The Rough Path Of Nihilism
I think I can speak for most people when saying that we like an underdog story: a band pulling through an incredible amount of tragedy to create an impressive result. For those unfamiliar with Sorrows Path's misfortune as a band, it may surprise you to read that this is their debut album since forming 14 years ago. Line-up changes, military service, paralyzing injuries and the unfortunate death of their original bassist have all happened, and resulted in a lengthy evolution process for this album. However, a triumph of an album has emerged from the ashes of these tragedies. After being skeptical of the genre tag, I can safely proclaim this album as progressive power-doom.
Sorrows Path have created an album which, although not perfect, is a successful hybrid of the three genres, and in no way jarring to the listener. The band work together as a cohesive unit, with a production of which most bands can only dream. The drumming is creative and upfront like normal doom metal, but doesn't overpower the strong bass section and melodic yet technical solos. The bass is used in full effect during “Fetish” and “Getting Closer”, and there are numerous great moments of guitarwork. The choir and orchestra floating in the background are well-placed and add to the atmosphere and depth of the tracks.
The main vocalist has a theatrical voice, sounding not unlike Sotiris Vayenas of Septicflesh fame, and appropriate enough given their shared heritage. However, there is also an echo of the wailing clean of the traditional doom sound of Candlemass, albeit in a more mature format here. Also, it must be said that, despite the best intentions of variety, the backing vocals on “Honestly...” could be improved slightly. Lyrical themes start by having a common thread of love, ranging from the more romantic sense of “Getting Closer” to the lustful perversion of “Dirty Game”, before detouring towards the philosophical near the end. Unfortunately, many of the words are swallowed due to Ionnadis' vocal style, but at least they look good on paper.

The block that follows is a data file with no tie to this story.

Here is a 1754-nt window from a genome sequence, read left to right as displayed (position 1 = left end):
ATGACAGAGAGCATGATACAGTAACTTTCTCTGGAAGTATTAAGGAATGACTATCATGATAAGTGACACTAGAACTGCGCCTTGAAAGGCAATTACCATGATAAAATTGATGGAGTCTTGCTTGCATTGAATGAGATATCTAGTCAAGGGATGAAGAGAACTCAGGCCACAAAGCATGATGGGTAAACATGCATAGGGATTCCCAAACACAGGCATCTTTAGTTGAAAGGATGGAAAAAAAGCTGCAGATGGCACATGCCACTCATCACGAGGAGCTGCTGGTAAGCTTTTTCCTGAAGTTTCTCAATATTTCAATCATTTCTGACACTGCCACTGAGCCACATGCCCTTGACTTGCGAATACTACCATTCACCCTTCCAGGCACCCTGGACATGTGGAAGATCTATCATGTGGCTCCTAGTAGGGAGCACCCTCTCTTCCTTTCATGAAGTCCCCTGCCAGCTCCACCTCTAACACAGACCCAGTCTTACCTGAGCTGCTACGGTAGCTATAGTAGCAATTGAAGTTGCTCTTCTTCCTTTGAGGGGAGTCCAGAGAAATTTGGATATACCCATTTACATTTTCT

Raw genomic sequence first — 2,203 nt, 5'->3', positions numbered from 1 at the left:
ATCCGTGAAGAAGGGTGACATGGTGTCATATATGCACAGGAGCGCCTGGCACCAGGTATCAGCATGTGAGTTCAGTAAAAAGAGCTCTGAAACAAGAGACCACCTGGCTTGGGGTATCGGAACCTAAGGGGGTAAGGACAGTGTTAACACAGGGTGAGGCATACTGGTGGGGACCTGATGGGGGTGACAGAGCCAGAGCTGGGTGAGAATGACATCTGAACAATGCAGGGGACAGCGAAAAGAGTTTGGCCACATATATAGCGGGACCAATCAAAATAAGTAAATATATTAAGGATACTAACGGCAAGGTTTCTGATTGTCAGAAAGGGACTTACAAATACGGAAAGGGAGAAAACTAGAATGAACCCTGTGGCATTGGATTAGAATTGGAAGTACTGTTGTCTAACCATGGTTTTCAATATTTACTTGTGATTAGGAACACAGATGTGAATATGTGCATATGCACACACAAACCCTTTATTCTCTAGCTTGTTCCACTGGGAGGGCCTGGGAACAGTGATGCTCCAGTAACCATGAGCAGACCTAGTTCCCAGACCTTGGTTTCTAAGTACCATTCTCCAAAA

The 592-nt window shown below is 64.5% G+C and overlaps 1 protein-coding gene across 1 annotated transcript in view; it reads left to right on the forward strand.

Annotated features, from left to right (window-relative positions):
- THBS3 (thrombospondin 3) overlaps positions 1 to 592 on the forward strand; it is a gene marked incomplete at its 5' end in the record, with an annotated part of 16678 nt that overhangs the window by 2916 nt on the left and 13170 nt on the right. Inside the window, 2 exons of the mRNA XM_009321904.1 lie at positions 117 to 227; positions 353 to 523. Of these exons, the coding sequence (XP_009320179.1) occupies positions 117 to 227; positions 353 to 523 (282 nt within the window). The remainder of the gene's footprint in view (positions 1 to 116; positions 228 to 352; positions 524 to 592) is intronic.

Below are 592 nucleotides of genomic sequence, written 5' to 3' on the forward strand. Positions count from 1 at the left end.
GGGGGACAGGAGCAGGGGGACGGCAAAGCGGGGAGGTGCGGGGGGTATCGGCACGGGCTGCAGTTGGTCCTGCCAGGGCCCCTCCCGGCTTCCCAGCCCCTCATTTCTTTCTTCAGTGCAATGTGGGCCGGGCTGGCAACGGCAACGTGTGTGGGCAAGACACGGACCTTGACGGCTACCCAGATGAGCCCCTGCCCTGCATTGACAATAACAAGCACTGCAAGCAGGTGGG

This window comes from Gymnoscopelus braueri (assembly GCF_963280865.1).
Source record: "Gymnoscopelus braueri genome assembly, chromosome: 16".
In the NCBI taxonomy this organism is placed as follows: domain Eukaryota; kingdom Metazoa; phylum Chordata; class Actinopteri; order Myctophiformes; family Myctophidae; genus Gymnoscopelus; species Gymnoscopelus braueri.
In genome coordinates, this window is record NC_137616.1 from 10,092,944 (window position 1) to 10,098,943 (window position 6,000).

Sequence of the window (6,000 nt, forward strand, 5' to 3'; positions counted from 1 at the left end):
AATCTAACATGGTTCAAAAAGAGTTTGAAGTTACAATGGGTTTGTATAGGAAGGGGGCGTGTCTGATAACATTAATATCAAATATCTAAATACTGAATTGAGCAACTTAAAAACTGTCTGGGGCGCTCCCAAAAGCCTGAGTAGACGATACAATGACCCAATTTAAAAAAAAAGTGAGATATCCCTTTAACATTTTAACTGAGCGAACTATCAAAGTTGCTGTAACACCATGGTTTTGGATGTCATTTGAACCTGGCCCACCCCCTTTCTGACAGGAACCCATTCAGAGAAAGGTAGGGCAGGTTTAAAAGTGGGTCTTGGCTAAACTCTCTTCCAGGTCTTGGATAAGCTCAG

There are many fine moments within this release, so I'll dissect just one of them. “Prostitute”, my favorite track on the album, does not initially have the stark memorability factor aside from the chorus, but after a while grows on the listener, especially the well-timed piano section at the end. It also showcases the band's influences of solid doom names like Black Sabbath, Solitude Aeternus and Candlemass, but also Sorrows Path's own unique approach. Maybe it's the prog parts, or the power metal undertones, or redefining the doom boundaries, but this album screams “unique”.
After spending some time with this album, there are very few issues that I have with it, and they are minute points compared to the overall enjoyment. Firstly, the production is pristine, which is both a strength and a weakness due to the guitars lacking a doom-esque crunch. The album is slightly too long, and I still find myself skipping some of the weaker tracks like “Queen Of Doom” and “Dirty Game”. Also, as mentioned, the vocals are an acquired taste and cannot be overlooked, so if they don't appeal then the magic of the album may be lost on you.
That aside, if you have any interest in doom metal, or even in well-crafted and mature melodic metal, then Sorrows Path are worth sampling. With so many years of practice under their collective belts, I can envision that any subsequent releases are also going to be noteworthy additions. 'Til then, doom on.
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Angel's rating: 3.5/5